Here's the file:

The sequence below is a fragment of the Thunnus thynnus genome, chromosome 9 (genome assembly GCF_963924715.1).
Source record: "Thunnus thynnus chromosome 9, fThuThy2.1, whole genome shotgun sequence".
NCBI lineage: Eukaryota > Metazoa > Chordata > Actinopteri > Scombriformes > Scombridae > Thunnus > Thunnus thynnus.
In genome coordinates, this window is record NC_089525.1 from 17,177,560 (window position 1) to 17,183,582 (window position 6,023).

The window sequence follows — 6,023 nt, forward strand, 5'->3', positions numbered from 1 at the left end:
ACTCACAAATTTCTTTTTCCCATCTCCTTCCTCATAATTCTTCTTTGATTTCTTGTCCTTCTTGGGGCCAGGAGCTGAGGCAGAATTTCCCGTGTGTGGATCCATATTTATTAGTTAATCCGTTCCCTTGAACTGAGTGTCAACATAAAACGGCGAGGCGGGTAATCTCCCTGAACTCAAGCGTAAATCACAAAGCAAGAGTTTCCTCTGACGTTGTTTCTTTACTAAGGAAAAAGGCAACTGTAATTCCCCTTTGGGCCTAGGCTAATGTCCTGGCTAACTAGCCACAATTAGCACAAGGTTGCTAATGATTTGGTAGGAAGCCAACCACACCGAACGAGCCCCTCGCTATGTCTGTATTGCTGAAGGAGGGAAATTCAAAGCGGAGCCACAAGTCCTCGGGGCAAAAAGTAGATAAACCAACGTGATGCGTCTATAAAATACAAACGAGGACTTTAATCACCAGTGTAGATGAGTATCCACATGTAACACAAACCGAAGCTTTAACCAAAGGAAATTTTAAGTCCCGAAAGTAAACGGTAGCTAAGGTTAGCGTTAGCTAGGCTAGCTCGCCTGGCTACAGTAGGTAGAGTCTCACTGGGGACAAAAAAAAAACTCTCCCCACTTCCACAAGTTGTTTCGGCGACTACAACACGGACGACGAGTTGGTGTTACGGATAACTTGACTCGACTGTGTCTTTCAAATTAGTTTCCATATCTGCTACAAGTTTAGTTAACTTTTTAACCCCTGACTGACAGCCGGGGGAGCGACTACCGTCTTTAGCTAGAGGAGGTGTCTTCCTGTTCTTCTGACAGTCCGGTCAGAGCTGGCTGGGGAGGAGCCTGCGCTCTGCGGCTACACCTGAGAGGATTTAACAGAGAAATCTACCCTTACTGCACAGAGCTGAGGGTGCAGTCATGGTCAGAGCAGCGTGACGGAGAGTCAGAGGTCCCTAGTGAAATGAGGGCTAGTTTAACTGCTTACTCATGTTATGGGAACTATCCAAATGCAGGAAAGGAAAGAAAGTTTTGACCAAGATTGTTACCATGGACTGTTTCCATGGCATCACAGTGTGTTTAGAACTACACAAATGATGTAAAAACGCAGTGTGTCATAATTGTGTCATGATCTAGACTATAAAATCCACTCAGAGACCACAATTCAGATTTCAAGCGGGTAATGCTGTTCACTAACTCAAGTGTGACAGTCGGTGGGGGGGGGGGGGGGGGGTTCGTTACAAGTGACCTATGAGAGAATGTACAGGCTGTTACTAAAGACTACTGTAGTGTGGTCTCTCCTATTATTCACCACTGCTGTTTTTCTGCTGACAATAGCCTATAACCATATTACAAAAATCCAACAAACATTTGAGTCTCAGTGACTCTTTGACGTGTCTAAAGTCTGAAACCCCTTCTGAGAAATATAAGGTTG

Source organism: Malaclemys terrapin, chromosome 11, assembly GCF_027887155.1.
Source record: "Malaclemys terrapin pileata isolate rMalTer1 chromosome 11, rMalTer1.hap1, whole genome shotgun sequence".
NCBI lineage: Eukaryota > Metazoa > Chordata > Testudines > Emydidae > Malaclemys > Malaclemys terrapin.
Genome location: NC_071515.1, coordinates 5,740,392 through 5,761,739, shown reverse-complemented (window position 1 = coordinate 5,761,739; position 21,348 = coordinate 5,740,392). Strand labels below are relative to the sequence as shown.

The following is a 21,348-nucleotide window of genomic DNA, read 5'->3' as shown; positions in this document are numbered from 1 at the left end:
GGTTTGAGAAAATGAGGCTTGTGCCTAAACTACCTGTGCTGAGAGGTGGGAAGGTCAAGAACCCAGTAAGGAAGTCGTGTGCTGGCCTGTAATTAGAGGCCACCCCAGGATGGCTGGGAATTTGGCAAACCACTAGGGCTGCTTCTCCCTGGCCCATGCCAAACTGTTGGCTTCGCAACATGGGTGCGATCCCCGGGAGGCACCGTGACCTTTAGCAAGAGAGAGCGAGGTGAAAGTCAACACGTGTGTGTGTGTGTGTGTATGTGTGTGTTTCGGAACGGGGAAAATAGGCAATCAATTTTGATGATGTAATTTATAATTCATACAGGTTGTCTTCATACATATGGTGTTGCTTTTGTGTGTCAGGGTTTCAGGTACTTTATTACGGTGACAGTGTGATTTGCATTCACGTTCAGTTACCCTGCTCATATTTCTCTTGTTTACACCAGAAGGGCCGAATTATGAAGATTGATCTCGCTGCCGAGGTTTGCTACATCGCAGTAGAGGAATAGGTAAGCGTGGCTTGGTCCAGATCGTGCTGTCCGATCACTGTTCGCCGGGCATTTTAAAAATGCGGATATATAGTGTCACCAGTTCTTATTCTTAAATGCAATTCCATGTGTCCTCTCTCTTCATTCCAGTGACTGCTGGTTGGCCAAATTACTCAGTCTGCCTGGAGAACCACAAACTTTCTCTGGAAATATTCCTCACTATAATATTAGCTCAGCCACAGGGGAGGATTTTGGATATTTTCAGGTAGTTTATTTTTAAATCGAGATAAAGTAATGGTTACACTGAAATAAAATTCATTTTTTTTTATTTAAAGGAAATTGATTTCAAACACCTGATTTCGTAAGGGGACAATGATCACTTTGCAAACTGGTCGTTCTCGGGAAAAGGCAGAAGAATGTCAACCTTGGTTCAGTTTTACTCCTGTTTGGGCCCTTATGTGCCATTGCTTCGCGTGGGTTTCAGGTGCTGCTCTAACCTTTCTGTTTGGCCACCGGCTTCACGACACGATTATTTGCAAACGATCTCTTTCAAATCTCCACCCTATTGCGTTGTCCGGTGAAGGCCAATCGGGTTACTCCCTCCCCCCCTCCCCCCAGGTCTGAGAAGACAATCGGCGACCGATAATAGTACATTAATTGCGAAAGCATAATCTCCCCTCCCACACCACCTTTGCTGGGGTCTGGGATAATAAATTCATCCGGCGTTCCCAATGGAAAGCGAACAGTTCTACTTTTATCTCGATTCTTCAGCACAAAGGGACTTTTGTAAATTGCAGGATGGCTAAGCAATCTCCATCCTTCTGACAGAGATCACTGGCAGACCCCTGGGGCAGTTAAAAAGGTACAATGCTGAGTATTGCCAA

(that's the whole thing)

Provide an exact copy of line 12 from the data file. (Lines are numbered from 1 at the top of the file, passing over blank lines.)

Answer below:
GGTTTGAGAAAATGAGGCTTGTGCCTAAACTACCTGTGCTGAGAGGTGGGAAGGTCAAGAACCCAGTAAGGAAGTCGTGTGCTGGCCTGTAATTAGAGGCCACCCCAGGATGGCTGGGAATTTGGCAAACCACTAGGGCTGCTTCTCCCTGGCCCATGCCAAACTGTTGGCTTCGCAACATGGGTGCGATCCCCGGGAGGCACCGTGACCTTTAGCAAGAGAGAGCGAGGTGAAAGTCAACACGTGTGTGTGTGTGTGTGTATGTGTGTGTTTCGGAACGGGGAAAATAGGCAATCAATTTTGATGATGTAATTTATAATTCATACAGGTTGTCTTCATACATATGGTGTTGCTTTTGTGTGTCAGGGTTTCAGGTACTTTATTACGGTGACAGTGTGATTTGCATTCACGTTCAGTTACCCTGCTCATATTTCTCTTGTTTACACCAGAAGGGCCGAATTATGAAGATTGATCTCGCTGCCGAGGTTTGCTACATCGCAGTAGAGGAATAGGTAAGCGTGGCTTGGTCCAGATCGTGCTGTCCGATCACTGTTCGCCGGGCATTTTAAAAATGCGGATATATAGTGTCACCAGTTCTTATTCTTAAATGCAATTCCATGTGTCCTCTCTCTTCATTCCAGTGACTGCTGGTTGGCCAAATTACTCAGTCTGCCTGGAGAACCACAAACTTTCTCTGGAAATATTCCTCACTATAATATTAGCTCAGCCACAGGGGAGGATTTTGGATATTTTCAGGTAGTTTATTTTTAAATCGAGATAAAGTAATGGTTACACTGAAATAAAATTCATTTTTTTTTATTTAAAGGAAATTGATTTCAAACACCTGATTTCGTAAGGGGACAATGATCACTTTGCAAACTGGTCGTTCTCGGGAAAAGGCAGAAGAATGTCAACCTTGGTTCAGTTTTACTCCTGTTTGGGCCCTTATGTGCCATTGCTTCGCGTGGGTTTCAGGTGCTGCTCTAACCTTTCTGTTTGGCCACCGGCTTCACGACACGATTATTTGCAAACGATCTCTTTCAAATCTCCACCCTATTGCGTTGTCCGGTGAAGGCCAATCGGGTTACTCCCTCCCCCCCTCCCCCCAGGTCTGAGAAGACAATCGGCGACCGATAATAGTACATTAATTGCGAAAGCATAATCTCCCCTCCCACACCACCTTTGCTGGGGTCTGGGATAATAAATTCATCCGGCGTTCCCAATGGAAAGCGAACAGTTCTACTTTTATCTCGATTCTTCAGCACAAAGGGACTTTTGTAAATTGCAGGATGGCTAAGCAATCTCCATCCTTCTGACAGAGATCACTGGCAGACCCCTGGGGCAGTTAAAAAGGTACAATGCTGAGTATTGCCAA